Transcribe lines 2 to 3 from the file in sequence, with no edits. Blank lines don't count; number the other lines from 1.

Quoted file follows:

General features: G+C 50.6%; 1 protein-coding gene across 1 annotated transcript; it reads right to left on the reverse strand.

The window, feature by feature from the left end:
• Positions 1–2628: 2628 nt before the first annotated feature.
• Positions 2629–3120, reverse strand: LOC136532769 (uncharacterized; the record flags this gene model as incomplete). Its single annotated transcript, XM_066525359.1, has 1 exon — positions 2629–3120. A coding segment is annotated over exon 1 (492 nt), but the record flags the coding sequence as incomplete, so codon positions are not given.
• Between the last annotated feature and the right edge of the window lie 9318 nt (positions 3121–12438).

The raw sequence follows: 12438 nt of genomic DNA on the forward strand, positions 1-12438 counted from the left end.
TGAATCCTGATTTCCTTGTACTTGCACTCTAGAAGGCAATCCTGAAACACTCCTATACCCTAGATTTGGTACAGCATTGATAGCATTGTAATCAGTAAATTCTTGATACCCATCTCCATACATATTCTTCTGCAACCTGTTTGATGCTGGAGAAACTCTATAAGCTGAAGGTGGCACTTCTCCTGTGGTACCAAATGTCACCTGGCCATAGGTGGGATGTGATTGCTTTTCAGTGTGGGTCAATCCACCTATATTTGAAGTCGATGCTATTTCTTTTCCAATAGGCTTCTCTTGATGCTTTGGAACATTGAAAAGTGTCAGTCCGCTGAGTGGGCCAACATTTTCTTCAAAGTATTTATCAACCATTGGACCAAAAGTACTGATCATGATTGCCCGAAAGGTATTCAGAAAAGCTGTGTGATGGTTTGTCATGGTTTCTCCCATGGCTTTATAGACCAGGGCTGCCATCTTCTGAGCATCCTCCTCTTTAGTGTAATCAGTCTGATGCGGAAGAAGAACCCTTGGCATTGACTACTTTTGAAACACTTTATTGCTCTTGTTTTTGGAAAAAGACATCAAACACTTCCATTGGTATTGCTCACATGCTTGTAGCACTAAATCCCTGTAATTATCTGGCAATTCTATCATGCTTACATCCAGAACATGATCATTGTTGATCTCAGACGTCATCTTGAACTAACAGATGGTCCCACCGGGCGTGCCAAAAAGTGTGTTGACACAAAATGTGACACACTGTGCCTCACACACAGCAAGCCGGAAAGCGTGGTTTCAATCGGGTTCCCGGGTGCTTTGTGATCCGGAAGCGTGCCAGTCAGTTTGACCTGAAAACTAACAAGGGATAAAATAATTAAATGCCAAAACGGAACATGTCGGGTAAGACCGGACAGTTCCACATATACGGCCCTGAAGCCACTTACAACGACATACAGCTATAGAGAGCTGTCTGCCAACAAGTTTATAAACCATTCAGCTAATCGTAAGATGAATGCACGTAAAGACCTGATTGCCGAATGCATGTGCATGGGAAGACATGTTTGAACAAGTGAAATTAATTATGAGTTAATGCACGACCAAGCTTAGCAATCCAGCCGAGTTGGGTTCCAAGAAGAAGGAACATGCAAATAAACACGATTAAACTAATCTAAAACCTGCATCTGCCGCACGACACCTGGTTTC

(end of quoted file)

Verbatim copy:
The window, feature by feature from the left end:
• Positions 1–2628: 2628 nt before the first annotated feature.